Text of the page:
But the mysterious visitor isn’t a dog – not quite. Rather, he’s a shark dog, an adorable and friendly little guy with four legs, a wet snout … and a fin sticking out of his back.
And the combination isn’t just skin deep. “Sometimes, when he did dog things, he was more like a shark,” we’re told (accompanied by the book’s most priceless visual, of a poor cat being stalked through tall grass), “and sometimes, when he did shark things, he was more like a dog” (he brings the famous explorer his slippers during a deep-sea dive).
But the shark dog is clear on one thing: he loves his adventures with his new family. Until, that is, he seems to start pining for his own kind. “Maybe it’s time we took him back,” suggests the famous explorer, so they do (on the plane ride, I was green with envy at the explorer’s in-flight reading material: National Sharkographic).
And anybody who’s ever an odd, ungainly little dog will smile at the book’s outcome.
June 6th, 2017
I opened the latest issue of Esquire with very pleasantly modest expectations. I was looking forward to a helping of the smart-but-mostly-vapid entertainments Esquire tends to serve up so well – glossy spreads of $15,000 wrist watches, listicles on the Top 5 Things Your Sternum-Length Beard Says About You (in reality, it’s only one thing: you’re an insecure douche-bucket), that sort of thing. In the past, I’ve sometimes found these things a bit annoying, but they were just what I needed this time around, and for most of the issue, they’re exactly what I got: the Sacred Manly Bond of hand-destroying illegal fireworks, the Country’s Best Steakhouses (which somehow seem to change every three issues), and the cover feature this time around, an engaging interview with 5-foot-tall 6-pack-a-day Game of Thrones starlet Kit Harington on how the success that’s made him a millionaire is a bit inconvenient. So far, so good.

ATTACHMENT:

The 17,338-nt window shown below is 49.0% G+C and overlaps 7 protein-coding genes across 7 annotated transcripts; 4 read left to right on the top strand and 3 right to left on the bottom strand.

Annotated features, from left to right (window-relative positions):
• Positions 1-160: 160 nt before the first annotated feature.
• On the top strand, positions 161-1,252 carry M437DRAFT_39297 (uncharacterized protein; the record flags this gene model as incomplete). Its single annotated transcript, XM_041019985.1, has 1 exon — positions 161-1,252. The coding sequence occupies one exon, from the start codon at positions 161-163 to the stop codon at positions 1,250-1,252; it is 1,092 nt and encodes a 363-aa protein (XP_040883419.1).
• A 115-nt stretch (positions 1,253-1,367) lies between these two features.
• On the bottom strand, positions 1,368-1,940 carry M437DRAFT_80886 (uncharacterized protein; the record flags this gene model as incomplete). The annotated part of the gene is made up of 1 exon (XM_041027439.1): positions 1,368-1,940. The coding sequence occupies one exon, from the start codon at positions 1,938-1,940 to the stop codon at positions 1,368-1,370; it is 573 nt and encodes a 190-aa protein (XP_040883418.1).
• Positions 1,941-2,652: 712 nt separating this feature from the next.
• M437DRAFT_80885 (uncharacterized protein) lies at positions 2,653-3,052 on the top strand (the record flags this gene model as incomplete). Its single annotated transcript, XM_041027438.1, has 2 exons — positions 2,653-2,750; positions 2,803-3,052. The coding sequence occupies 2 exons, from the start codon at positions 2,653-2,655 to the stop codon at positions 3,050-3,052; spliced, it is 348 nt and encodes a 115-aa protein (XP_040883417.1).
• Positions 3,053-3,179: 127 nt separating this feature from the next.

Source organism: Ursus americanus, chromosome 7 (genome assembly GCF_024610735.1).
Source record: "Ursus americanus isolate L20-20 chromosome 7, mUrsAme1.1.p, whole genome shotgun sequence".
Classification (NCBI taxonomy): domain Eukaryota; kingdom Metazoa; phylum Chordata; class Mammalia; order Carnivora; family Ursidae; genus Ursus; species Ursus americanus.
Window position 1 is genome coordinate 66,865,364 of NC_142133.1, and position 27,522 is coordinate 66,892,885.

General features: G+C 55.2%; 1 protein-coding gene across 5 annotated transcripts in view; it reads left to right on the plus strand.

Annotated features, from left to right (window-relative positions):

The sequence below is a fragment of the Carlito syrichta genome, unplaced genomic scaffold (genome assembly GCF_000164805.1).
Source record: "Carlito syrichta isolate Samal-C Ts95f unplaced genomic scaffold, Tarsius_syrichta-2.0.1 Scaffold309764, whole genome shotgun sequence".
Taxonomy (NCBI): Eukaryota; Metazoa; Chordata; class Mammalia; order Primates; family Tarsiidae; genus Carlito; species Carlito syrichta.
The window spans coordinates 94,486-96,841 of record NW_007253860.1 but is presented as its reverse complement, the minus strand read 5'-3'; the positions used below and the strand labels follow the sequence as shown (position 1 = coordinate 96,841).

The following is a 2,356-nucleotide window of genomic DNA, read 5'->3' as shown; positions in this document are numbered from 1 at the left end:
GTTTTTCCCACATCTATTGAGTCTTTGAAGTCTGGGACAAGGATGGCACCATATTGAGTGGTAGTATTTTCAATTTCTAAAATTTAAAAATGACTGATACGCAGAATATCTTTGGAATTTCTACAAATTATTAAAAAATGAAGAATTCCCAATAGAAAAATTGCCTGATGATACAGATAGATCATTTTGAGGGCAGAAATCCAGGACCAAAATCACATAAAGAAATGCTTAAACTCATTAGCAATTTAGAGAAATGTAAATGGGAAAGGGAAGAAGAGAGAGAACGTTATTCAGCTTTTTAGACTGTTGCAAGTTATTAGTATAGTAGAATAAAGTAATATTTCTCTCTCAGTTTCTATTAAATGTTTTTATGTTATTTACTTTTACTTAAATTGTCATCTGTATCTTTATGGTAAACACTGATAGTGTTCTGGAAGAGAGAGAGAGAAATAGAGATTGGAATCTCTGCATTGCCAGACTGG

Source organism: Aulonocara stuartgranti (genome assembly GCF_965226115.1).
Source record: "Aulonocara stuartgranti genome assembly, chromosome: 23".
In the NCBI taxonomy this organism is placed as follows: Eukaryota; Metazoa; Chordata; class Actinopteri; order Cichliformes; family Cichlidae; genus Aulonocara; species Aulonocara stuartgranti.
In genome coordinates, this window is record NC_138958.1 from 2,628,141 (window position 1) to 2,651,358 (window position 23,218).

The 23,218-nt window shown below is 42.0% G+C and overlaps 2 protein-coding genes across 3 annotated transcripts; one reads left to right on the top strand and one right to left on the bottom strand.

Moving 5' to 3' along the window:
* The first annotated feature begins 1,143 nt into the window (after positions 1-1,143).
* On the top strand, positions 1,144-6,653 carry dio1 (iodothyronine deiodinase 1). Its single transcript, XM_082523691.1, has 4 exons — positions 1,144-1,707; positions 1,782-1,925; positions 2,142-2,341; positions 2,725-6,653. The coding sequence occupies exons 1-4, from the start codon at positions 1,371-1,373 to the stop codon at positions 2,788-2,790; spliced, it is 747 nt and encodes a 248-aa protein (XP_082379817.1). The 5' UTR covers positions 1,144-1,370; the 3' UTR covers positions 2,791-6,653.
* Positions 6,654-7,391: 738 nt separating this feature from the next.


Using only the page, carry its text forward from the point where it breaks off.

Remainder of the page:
Then I came to a surprise. In the back of the issue was a short piece by novelist Richard Ford – about the book reviews he’s received over the course of his career.
This kind of thing is something of a rarity. Most big-name authors don’t talk about the entire Penny Press industry that depends on their books – much less the entire section of the reading populace that depends on that industry. And there’s a good and self-evident reason why authors avoid those subjects, but self-evidence isn’t always safeguard enough: every once in a while, an author will break ranks (and the fourth wall) and talk about the Kakutani in the room.
It’s never a good idea. Talking about your critics, as a wise man observed almost a century ago, invariably devolves into complaining about your critics, and complaining about your critics is “the surest and fastest way to confirm that they were right about you all along.” So spoke the unsung genius of the Great White Way. Too bad word of it never reached the Great White Wordsmith.
Ford opens his piece, called “Perilous Business,” by telling the story of the first time he read a review of one of his books. The review was by Larry McMurtry, and it was politely negative, and Ford has stewed over it ever since. He tells us that he “can’t make himself” to go and look up just what it was McMurtry wrote – a totally unconvincing gesture of indifference, since it’s pretty obvious he has the thing memorized – but that it was withering, a harbinger of every bad review Ford would ever receive. “The only way I can take a bad review of my book is personally,” Ford writes, “as something bad that’s happened to me.” No thought given to the possibility that his book was something bad that had happened to its readers. I certainly remember the book in question; in his review, McMurtry was being generous.